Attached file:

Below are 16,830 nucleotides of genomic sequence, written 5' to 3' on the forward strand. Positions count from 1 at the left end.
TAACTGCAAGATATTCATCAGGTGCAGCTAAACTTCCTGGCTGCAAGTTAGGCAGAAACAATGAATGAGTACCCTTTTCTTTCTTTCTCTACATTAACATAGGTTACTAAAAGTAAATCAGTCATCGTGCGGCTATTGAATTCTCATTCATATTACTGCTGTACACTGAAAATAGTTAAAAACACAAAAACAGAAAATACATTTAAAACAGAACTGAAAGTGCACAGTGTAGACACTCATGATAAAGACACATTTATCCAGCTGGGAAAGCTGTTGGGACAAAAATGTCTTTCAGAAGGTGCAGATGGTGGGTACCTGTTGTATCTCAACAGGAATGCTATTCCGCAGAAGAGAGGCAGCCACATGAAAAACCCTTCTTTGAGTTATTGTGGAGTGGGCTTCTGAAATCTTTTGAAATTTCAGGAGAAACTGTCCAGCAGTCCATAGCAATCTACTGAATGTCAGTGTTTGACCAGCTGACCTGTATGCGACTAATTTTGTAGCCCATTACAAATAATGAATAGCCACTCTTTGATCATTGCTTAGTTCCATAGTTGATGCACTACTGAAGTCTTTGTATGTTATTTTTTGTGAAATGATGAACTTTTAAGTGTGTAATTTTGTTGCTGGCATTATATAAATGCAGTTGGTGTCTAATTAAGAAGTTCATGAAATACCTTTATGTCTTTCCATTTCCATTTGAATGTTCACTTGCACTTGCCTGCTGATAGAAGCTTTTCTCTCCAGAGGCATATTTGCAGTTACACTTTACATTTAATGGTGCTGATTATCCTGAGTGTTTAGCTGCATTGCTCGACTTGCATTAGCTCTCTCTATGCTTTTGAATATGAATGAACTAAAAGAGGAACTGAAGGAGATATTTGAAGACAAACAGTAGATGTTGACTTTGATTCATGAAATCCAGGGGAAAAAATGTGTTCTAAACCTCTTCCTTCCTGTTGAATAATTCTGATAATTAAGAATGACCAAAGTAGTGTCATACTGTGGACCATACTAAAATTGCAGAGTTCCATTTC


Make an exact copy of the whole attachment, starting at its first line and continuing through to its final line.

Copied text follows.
Below are 16,830 nucleotides of genomic sequence, written 5' to 3' on the forward strand. Positions count from 1 at the left end.
TAACTGCAAGATATTCATCAGGTGCAGCTAAACTTCCTGGCTGCAAGTTAGGCAGAAACAATGAATGAGTACCCTTTTCTTTCTTTCTCTACATTAACATAGGTTACTAAAAGTAAATCAGTCATCGTGCGGCTATTGAATTCTCATTCATATTACTGCTGTACACTGAAAATAGTTAAAAACACAAAAACAGAAAATACATTTAAAACAGAACTGAAAGTGCACAGTGTAGACACTCATGATAAAGACACATTTATCCAGCTGGGAAAGCTGTTGGGACAAAAATGTCTTTCAGAAGGTGCAGATGGTGGGTACCTGTTGTATCTCAACAGGAATGCTATTCCGCAGAAGAGAGGCAGCCACATGAAAAACCCTTCTTTGAGTTATTGTGGAGTGGGCTTCTGAAATCTTTTGAAATTTCAGGAGAAACTGTCCAGCAGTCCATAGCAATCTACTGAATGTCAGTGTTTGACCAGCTGACCTGTATGCGACTAATTTTGTAGCCCATTACAAATAATGAATAGCCACTCTTTGATCATTGCTTAGTTCCATAGTTGATGCACTACTGAAGTCTTTGTATGTTATTTTTTGTGAAATGATGAACTTTTAAGTGTGTAATTTTGTTGCTGGCATTATATAAATGCAGTTGGTGTCTAATTAAGAAGTTCATGAAATACCTTTATGTCTTTCCATTTCCATTTGAATGTTCACTTGCACTTGCCTGCTGATAGAAGCTTTTCTCTCCAGAGGCATATTTGCAGTTACACTTTACATTTAATGGTGCTGATTATCCTGAGTGTTTAGCTGCATTGCTCGACTTGCATTAGCTCTCTCTATGCTTTTGAATATGAATGAACTAAAAGAGGAACTGAAGGAGATATTTGAAGACAAACAGTAGATGTTGACTTTGATTCATGAAATCCAGGGGAAAAAATGTGTTCTAAACCTCTTCCTTCCTGTTGAATAATTCTGATAATTAAGAATGACCAAAGTAGTGTCATACTGTGGACCATACTAAAATTGCAGAGTTCCATTTC